As was the case in many states, Arizona's mountain lions were persecuted as vermin by early European settlers. From 1919 until 1970 mountain lions in Arizona were listed as a bountied predator. While Arizona reclassified mountain lions as "big game" animals in 1970, the bounty law remained on the books as a non-funded program until its repeal in 1990. During this time at least 7,723 mountain lions were reported killed and turned over to government agents.
Genetic research indicates that the common ancestor of today's Leopardus, Lynx, Puma, Prionailurus, and Felis lineages migrated across the Bering land bridge into the Americas approximately 8 to 8.5 million years ago.
What we know as a mountain lion today became recognizable as a distinct species about 400,000 years ago, and inhabited nearly all of the Americas for hundreds of thousands of years, alongside the giant sloth, the mammoth, the dire wolf and the sabre-toothed lion.
During the Pleistocene ice ages, conditions appear to have become too cold for mountain lion populations to survive, and paleotologists believe that at the end of the last ice age, the big cats repopulated North America from a southern refugium. Cougars have inhabited Arizona, alongside humans, for more than 40,000 years.
Native people memorialized the mountain lion in rock carvings, totems, in story and in song. As European settlement expanded in the 1840's, mountain lion persecution and riding the landscape of dangerous wildlife became more common.
In 1919, mountain lions in Arizona were classified as a "predatory animal" by the territorial legislature and a bounty of $50 was paid for each one killed. While Arizona reclassified mountain lions as "big game" animals in 1970, the bounty law remained on the books as a non-funded program until its repeal in 1990. During the 51 years Arizona's mountain lion bounty was in effect, 7,723 mountain lions were killed and turned in to the government for the bounty.
At the same time that lions were listed as big game animals, the Arizona legislature revised Statue 17-302 to allow the killing of mountain lions for depredation purposes. In 1990, the state's depredation policy changed to require that there be an actual loss of livestock prior to lethal removal of mountain lions.
In the year 2000, Arizona Game and Fish Department established a wildlife predation management policy. Among other things, this policy in part called for killing individual mountain lions or suppressing resident mountain lion populations where ungulate numbers (deer, elk, big horn sheep, etc.) are considered to be below AZGFD management goals, or when conducting transplants of species such as bighorn sheep and pronghorn. According to this policy, the Department can increase the number of lions killed by hunters or trappers, or authorize department personnel and other individuals to kill mountain lions to achieve these policy ends. For several years now AZGFD has consistently increased quotas and bag limits in several of their Game Management Units (GMUs) in an effort to reduce the resident population of mountain lions, citing concern about the health and well-being of bighorn sheep and mule deer populations.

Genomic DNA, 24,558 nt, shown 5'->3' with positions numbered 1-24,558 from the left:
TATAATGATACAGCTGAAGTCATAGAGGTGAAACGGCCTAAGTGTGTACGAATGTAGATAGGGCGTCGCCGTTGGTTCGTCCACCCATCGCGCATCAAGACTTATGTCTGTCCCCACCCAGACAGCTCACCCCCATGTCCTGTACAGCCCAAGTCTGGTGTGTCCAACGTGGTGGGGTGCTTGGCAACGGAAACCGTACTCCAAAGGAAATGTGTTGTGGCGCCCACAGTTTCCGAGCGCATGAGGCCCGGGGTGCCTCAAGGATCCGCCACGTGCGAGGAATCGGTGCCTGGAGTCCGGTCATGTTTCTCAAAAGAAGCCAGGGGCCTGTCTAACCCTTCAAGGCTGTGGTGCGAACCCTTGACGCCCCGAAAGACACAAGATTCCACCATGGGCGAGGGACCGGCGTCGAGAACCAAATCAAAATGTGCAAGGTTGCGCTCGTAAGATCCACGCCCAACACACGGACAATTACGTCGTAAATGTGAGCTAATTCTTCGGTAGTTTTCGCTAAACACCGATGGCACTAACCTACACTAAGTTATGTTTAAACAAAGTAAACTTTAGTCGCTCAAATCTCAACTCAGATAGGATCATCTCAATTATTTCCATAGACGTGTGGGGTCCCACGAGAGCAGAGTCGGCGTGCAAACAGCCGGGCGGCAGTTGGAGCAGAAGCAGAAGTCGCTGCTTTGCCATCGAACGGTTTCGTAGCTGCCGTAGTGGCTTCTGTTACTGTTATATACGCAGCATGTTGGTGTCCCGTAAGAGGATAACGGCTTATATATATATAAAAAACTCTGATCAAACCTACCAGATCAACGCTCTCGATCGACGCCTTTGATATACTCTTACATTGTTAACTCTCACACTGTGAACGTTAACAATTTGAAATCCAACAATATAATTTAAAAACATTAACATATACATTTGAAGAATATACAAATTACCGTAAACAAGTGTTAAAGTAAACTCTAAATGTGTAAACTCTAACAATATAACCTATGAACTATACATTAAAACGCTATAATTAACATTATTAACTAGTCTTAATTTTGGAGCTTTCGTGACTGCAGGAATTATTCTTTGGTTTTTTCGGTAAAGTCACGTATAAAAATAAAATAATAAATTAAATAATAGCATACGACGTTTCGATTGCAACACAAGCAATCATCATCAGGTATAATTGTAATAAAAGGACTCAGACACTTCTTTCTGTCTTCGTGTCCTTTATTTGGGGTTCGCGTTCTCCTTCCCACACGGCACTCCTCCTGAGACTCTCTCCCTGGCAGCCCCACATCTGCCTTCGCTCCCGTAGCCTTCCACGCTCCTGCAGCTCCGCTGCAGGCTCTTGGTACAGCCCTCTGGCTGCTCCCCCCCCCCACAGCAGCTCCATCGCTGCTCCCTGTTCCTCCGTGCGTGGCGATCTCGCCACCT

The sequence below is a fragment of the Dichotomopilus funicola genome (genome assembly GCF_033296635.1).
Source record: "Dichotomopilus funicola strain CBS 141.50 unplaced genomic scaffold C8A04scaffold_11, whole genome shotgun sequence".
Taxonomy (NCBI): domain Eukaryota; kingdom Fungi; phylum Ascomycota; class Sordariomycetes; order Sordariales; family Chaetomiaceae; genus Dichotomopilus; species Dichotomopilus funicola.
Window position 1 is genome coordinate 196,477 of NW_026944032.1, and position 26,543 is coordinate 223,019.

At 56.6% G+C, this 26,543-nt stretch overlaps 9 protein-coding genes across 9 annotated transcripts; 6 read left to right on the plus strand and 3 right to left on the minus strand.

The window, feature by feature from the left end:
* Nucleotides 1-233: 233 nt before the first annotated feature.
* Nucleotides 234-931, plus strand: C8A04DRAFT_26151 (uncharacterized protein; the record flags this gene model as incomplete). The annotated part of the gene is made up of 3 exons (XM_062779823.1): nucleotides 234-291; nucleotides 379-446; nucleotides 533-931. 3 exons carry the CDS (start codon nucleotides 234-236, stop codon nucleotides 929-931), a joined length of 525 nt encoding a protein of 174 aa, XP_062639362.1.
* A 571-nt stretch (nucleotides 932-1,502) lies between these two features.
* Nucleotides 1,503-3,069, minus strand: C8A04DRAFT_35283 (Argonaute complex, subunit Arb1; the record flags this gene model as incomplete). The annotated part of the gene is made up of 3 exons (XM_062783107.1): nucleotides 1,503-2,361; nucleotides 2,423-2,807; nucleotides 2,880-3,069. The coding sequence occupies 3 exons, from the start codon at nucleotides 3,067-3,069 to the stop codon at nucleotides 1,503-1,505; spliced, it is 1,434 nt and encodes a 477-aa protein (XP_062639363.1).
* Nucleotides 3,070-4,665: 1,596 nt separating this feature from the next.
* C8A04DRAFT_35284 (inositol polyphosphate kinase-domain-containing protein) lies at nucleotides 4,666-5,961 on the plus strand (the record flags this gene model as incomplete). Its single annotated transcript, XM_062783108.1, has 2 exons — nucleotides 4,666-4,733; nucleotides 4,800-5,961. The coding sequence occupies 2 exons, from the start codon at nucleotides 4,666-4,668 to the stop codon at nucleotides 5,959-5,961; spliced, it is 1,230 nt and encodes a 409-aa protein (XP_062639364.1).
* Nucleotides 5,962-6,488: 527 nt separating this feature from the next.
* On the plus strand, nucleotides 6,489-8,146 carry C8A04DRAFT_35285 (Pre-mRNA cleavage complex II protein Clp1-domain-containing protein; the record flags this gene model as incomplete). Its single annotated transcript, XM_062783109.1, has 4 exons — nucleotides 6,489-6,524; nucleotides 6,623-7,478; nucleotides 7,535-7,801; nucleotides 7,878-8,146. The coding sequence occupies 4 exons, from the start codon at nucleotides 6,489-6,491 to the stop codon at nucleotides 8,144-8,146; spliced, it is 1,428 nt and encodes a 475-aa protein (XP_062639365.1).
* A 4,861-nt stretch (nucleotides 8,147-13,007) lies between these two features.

In its 2001 Strategic Plan, AZGFD stated that the goals of its mountain lion management strategy were to "manage the mountain lion population, its numbers and distribution as an important part of Arizona's fauna [and to] provide mountain lion hunting (including hunting with dogs) and other related recreational opportunities." The department's stated objectives are to:
In 2003, Arizona Game and Fish Department, in accordance with its wildlife predation management policy, proposed intensive mountain lion removal projects in several western Game Management Units in conjunction with their bighorn sheep relocation program. Arizona currently (2012) has a year-round trophy hunting season on mountain lions, as well as predator "contest shoots," in which prizes are given for shooting as many coyotes, foxes, bobcats, etc. as possible.
Based on a lion-mortality density model developed by the Mountain Lion Foundation, Arizona averages 0.45 mountain lions reported killed by humans for every 100 square miles of habitat. The eleven western state average is 0.65. Using MLF's mortality ranking system, Arizona ranks 8th amongst the 11 western states studied by MLF in reported human-caused mountain lion mortalities.
A review of average annual mountain lion mortality numbers at the Game Management Unit (GMU) level clearly defines Arizona's diagonal band of habitat with the highest concentration of mountain lion kills located in the southeastern quarter of the state. Game Management Units 27, 28, 31, and 32 in particular stand out with their disproportionate annual average mountain lion mortality numbers. An analysis of these GMUs from 1997 to 2001 shows a higher proportion of depredation related lion mortalities than experienced elsewhere in the state. This coupled with sport hunting kills raised the annual average mountain lion mortality numbers to levels not seen elsewhere within the state.
Using MLF's mortality ranking system, the top five Game Management Units in Arizona where human-caused mountain lion mortalities were greatest were numbers 27, 31, 32, 17 and 21. From 1997 to 2001, these GMUs accounted for 485 human-caused mountain lion mortalities. During this time period, these GMUs were responsible for 29 percent of human-caused mountain lion mortalities while encompassing only 9 percent of Arizona Game and Fish Department's mountain lion habitat.
Game Management Unit-27 is ranked as Arizona's number one killing field of mountain lions with an average mortality density rating of 1.8--almost twice the study average. From 1997 to 2001, GMU-27 averaged 25 human-caused mountain lion mortalities per year and accounted for 7 percent of all the state's human-caused mountain lion mortalities during that time period.